Currently we have developed interfaces to messaging systems (ADAM and DRAMA), I/O libraries (NDF, GSD), astronomical libraries (SLALIB) and the Starlink noticeboard system (NBS). We have also developed tools to aid in data taking (the JCMT observation desk) and data processing (SURF and ORAC-DR)
This paper will briefly review the facilities available, with an emphasis on those which might be of interest to other observatories.
At JAC, we make extensive use of the perl language, beyond its popular uses in system administration and web authoring. Described as the ``Swiss Army Chainsaw'' of computing, the language's power and versatility provides appropriate solutions to a wide range of problems.
Here we describe some of the utilities and libraries we have developed and will be making available to the astronomical community. A web-site is currently being developed that will act as a repository for astronomical software written in perl (http://astro.perl.org).
Perl has been used extensively to help with data reduction at the JAC. The ORAC-DR data reduction pipeline has been developed as a modular extensible pipeline system that can be used to reduce data from any instrument or telescope with only minor changes to the infrastructure. This has been achieved by using perl object-oriented programming and the ability to generate data reduction code on-the-fly but executed by the current perl interpreter in a specified namespace. More information on the ORAC-DR data reduction pipeline can be found in Jenness & Economou (1999).
The SCUBA data reduction package (SURF) (Jenness & Lightfoot 1998) has also made use of perl in order to simplify some tasks for log generation, file header manipulation and automated data reduction.
Perl/Tk is now the standard GUI language at the JAC. We are using it primarily in developing applications to aid in the observing process (the JCMT `Observation Desk'). Examples are:
Of these, sourceplot is the most general and is not specifically designed for use at the JCMT (Fig. 1).
In many cases, development of these applications has required that extension modules be written to provide access to C/FORTRAN libraries from perl. It has been necessary to develop the following perl modules:
Currently, both JCMT and UKIRT make use of the ADAM messaging system for telescope control and for data reduction systems. As part of the ORAC-DR system it was necessary to add the ability to send and receive ADAM messages from perl.
The JCMT is now in the process of upgrading its telescope system to DRAMA (the AAO's Distributed Real-Time Application programming system) (Farrell, Shortridge, & Bailey 1993). Given our previous experience with perl it has been decided to use perl for the high level interface to the telescope system. The first step in achieving this is complete and it is now possible to write DRAMA tasks in perl as well as sending and receiving DRAMA messages from perl user interfaces. This module also includes an interface to the SDS (self-defining data structure) format.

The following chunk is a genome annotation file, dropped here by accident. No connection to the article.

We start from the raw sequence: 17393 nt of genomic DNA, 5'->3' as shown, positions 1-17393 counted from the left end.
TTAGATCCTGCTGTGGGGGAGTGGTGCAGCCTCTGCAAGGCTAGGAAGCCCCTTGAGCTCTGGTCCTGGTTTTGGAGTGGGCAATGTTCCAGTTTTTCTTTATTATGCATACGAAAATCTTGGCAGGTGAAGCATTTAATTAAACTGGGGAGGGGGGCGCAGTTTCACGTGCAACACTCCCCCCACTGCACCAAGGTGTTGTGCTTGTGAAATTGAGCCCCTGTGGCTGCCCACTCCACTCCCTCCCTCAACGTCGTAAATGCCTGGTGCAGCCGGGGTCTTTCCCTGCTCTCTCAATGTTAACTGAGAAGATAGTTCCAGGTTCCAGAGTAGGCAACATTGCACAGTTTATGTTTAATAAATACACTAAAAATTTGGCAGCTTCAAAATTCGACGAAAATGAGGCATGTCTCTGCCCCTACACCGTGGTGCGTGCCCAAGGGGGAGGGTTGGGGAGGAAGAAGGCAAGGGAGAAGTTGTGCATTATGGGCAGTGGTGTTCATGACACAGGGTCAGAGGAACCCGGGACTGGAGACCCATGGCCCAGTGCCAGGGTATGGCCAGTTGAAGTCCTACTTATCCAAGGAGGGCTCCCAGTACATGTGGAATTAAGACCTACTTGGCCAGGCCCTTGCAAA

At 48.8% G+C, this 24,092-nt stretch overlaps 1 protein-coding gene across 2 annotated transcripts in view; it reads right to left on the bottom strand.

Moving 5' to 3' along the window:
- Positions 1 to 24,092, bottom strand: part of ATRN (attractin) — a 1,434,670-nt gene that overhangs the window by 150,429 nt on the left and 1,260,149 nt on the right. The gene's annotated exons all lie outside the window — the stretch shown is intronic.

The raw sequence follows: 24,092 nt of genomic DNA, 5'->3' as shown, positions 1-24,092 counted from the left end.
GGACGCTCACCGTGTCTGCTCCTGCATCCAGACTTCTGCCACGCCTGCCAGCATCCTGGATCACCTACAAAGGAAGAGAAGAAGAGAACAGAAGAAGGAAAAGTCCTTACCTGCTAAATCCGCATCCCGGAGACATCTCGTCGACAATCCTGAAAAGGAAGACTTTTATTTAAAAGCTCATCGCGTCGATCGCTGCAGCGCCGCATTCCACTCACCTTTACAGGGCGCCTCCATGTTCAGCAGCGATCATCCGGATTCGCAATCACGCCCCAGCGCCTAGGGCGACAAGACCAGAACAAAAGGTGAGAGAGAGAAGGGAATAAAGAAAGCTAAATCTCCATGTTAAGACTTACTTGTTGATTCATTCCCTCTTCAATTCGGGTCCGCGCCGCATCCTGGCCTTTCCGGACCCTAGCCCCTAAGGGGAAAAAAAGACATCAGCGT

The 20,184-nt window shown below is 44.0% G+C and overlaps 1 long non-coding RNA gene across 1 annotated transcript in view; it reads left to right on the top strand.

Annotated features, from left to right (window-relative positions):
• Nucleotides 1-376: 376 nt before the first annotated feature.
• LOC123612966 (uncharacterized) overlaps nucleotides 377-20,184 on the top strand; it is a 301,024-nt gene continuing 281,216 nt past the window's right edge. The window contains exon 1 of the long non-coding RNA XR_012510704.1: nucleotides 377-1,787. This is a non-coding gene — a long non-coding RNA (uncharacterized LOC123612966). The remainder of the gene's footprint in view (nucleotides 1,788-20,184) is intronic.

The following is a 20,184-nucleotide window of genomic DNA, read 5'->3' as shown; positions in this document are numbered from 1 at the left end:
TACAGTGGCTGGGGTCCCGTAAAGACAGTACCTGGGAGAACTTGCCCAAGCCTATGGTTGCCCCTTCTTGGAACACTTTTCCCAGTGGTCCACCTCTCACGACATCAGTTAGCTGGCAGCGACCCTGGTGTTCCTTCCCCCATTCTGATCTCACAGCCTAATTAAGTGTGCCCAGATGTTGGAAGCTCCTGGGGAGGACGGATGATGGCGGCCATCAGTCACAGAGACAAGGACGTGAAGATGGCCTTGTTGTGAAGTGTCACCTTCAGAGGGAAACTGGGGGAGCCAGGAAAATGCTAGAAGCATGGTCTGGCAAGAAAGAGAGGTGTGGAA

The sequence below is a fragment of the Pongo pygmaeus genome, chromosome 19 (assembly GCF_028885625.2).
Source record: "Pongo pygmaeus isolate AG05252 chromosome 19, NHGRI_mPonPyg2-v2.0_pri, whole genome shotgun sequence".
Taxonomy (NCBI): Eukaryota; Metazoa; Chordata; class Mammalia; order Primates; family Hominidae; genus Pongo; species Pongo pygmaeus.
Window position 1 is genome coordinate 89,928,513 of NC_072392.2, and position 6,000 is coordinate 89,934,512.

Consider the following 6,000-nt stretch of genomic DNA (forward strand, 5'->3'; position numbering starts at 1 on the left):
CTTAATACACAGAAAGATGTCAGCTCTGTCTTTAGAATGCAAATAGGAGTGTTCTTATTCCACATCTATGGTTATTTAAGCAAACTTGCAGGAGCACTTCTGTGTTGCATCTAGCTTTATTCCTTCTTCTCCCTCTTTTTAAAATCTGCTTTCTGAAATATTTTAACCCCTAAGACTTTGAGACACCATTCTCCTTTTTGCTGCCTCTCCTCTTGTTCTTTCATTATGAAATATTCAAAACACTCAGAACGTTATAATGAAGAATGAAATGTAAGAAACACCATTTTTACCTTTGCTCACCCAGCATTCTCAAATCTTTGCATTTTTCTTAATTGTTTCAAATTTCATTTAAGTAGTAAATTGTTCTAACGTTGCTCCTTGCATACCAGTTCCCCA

Perl interfaces to access data files have been developed for the Starlink N-dimensional data format (NDF) and the Global Section Data (GSD) format in use at JCMT and UKIRT. Both these modules provide access to the complete set of library routines plus simplified wrappers using the PerlDL extension.
For astrometry calculations we have built an interface to Pat Wallace's SLALIB library.
Other perl modules developed at the JAC include:
Full use is made of perl modules written outside of the JAC. Most notable of these are:
This module, written by Pete Ratzlaff, provides full access to the standard CFITSIO library allowing FITS files to be read into and written from perl programs.
pgperl (Glazebrook 1996) is the perl interface to Tim Pearson's PGPLOT library. This package provides the full set of PGPLOT routines to the perl programmer. An example of using the perl PGPLOT interface and PDL can be found in the WORF system (Jenness, Economou, & Tilanus 1997) used at the JAC for remote eavesdropping of observing sessions.
From the perldl home page (pdl.perl.org, hosted by the JAC):
PDL (``Perl Data Language'') gives standard perl the ability to compactly store and speedily manipulate the large N-dimensional data arrays which are the bread and butter of scientific computing.
Of note for astronomy is that PDL includes a basic FITS reader as well as simple commands for reading NDF, GSD and other image formats. PDL also includes display interfaces to KARMA, SAOtng, PGPLOT and OpenGL.
Farrell, T. J., Shortridge K., & Bailey, J. A. 1993, BAAS, 25, 954
Glazebrook, K. 1996, in ASP Conf. Ser., Vol. 101, Astronomical Data Analysis Software and Systems V, ed. G. H. Jacoby & J. Barnes (San Francisco: ASP), 307
Jenness, T., & Economou, F. 1999, this volume, 171
Jenness, T., Economou, F., & Tilanus, R. P. J. 1997, in ASP Conf. Ser., Vol. 125, Astronomical Data Analysis Software and Systems VI, ed. G. Hunt & H. E. Payne (San Francisco: ASP), 401
Jenness, T., & Lightfoot, J. F. 1998, in ASP Conf. Ser., Vol. 145, Astronomical Data Analysis Software and Systems VII, ed. R. Albrecht, R. N. Hook, & H. A. Bushouse (San Francisco: ASP), 216